Namjoo serves up ancient poetry and odd rhythms


There’s a jail sentence hanging over Mohsen Namjoo’s head, should he ever return to his native Iran. Back in 2006, his song “Shams”, with its repurposed Koranic verses, caught the attention of that country’s theocrats, following which he was tried in absentia and sentenced to five years’ imprisonment for blasphemy. By then, though, he was already safe in the United States, where he was when the Georgia Straight caught up with him—not at his Oakland, California, home but in New York City, following a gruelling coast-to-coast drive.

By every criterion, he meets the definition of an exile. And yet Namjoo, often described as the Bob Dylan of Iran, would rather think of himself as a citizen of a larger and happier country—the country of art.

“We are artists outside of our own country, and we are living in an exile situation,” he explains, in precise but heavily accented English. “But I’m hoping to be an artist. Like, just an artist, you know. To be a musician, like a pure musician who is just making melodies and writing lyrics. I’m trying, in making my next work, to have access to pure art, not just art that explains our situation as Middle East citizens, or to protest in front of our government.”

It’s not that he’s shy of politics. Namjoo is a fierce critic of Iranian president Mahmoud Ahmadinejad, and has a pointed response ready when asked how Canada’s decision to close its embassy in Tehran will affect the region.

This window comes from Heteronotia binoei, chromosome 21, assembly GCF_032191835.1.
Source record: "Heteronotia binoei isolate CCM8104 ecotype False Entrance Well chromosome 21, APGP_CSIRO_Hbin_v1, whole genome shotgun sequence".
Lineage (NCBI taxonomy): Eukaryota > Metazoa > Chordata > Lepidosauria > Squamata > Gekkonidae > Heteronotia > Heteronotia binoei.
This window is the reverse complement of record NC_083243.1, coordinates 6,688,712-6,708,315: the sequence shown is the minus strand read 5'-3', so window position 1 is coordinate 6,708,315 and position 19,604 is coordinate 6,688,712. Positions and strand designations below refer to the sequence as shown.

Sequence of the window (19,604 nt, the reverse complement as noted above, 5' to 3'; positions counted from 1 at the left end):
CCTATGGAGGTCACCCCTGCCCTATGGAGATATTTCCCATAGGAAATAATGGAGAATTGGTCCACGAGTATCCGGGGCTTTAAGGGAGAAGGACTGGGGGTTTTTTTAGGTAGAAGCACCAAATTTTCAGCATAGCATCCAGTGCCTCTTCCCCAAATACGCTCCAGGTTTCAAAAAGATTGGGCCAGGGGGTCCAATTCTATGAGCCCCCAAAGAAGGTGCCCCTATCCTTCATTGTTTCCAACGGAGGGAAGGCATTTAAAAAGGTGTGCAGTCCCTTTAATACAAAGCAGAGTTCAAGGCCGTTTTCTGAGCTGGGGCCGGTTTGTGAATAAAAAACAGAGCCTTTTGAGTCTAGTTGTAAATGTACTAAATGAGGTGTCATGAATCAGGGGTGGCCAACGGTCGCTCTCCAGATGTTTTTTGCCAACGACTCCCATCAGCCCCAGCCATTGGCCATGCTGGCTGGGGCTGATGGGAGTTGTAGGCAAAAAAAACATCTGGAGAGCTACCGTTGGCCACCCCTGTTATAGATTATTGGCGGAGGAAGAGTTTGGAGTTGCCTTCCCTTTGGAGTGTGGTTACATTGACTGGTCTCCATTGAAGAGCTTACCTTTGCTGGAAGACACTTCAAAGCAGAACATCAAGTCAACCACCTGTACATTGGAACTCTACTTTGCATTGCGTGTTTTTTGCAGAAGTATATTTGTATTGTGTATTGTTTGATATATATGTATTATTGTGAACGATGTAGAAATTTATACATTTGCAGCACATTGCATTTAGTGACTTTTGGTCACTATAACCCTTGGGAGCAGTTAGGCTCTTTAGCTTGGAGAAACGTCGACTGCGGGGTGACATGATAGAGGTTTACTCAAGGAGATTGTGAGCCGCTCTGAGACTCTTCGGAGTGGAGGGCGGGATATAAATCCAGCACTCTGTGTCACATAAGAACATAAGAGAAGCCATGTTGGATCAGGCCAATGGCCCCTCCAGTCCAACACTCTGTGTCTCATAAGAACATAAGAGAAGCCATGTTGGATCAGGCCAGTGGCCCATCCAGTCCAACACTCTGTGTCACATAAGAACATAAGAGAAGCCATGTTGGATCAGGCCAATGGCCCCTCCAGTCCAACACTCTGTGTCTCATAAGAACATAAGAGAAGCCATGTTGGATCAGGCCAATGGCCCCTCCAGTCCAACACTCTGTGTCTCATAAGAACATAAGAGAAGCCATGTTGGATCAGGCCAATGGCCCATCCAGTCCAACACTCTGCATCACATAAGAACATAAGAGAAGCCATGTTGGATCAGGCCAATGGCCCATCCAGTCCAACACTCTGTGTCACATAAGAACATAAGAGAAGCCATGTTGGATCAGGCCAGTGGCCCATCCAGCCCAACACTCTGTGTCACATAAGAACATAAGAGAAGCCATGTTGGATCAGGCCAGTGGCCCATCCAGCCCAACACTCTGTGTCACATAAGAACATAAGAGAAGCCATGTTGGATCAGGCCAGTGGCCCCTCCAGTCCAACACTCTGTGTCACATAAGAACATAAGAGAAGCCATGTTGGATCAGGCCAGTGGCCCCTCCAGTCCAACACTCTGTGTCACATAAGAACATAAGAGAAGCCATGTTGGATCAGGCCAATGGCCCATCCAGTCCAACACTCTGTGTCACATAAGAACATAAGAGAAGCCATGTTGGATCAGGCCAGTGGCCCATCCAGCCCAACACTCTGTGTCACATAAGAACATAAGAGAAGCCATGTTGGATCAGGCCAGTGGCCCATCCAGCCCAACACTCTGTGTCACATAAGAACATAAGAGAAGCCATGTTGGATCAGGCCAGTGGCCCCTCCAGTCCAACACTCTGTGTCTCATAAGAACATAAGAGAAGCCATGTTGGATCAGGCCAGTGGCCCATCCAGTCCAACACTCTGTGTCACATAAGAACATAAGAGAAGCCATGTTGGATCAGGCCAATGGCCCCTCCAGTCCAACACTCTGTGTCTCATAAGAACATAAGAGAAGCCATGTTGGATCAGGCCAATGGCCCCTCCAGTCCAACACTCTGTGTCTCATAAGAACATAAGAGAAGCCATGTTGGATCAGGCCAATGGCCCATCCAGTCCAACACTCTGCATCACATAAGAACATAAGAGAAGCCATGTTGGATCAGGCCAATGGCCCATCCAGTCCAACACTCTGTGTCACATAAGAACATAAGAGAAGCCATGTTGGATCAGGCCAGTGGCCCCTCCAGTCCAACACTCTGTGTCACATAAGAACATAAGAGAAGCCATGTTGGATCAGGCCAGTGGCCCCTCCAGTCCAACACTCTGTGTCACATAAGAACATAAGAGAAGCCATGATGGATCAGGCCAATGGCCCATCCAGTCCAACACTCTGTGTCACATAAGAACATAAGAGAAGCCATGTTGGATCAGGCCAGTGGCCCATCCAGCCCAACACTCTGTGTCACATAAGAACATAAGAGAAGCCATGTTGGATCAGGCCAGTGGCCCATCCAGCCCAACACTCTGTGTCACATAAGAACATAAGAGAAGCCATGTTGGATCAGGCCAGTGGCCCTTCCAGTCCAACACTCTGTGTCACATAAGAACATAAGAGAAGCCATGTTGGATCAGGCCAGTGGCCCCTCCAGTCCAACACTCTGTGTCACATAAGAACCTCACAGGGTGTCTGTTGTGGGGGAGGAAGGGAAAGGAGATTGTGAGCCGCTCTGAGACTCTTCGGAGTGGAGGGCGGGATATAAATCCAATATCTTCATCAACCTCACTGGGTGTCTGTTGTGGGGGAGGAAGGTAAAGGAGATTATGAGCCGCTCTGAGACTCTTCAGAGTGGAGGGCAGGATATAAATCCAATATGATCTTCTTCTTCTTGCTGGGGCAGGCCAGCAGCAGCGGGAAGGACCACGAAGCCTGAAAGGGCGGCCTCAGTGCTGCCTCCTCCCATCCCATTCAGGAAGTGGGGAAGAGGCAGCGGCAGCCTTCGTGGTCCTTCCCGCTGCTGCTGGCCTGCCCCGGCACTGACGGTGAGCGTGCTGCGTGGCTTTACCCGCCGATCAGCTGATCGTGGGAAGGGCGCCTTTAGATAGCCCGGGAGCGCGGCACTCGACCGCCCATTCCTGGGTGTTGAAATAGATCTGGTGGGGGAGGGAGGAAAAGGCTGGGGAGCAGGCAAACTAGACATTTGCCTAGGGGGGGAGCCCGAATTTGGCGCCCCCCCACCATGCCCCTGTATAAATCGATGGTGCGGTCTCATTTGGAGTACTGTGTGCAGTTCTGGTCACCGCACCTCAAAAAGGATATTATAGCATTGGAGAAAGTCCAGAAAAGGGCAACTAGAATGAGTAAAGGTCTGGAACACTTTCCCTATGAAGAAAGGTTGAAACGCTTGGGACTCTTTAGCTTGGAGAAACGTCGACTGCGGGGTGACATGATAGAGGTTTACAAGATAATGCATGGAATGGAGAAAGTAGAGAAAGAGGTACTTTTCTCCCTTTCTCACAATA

“There are two different answers,” he asserts. “First, as a political situation, I’m happy about this, to be honest with you. Anything against this government which we have right now, I think it’s great. Especially because there was an Iranian-Canadian citizen, Zahra Kazemi, who was a very good photographer and a very brave woman, and we know some details of how they killed her in a very, very bad way. So this situation that’s happening now, I’m happy, because this government—Ahmadinejad and the people who are running it—they deserve to be in isolation. But there were also Iranian people, students, who were going to get visas to have their studies in Canada, and I’m not happy about that. I’m happy, and I’m not happy.”

At the moment, however, his focus is on readying his latest album, 13/8, for its impending release. Named for an unusual rhythm common in Turkey and Central Asia but not often heard in Iran, it finds Namjoo playing with four American musicians and serving up a deeply personal mixture of ancient and modern poetry, Iranian melodies, and jazz instrumentation.

“I just told the other musicians, ‘We’re going to have odd-time rhythms, like 7/9, like 9/8, like 13/8,’ ” the singer and setar player says. “ ‘And we’ll work with the sonority of not just western and not only eastern. It’s something between them. My instrument is going to be visiting you: let’s play and see what happens.’ And right now, when you listen to us, I think it works.”

In other words, Namjoo’s not in exile: he’s at home, in the kind of open-ended world most musicians prefer to inhabit.

“The main goal of music is not just protest,” he says. “For me, it’s beauty.”

Mohsen Namjoo plays the Centre in Vancouver for Performing Arts on Saturday (October 6).

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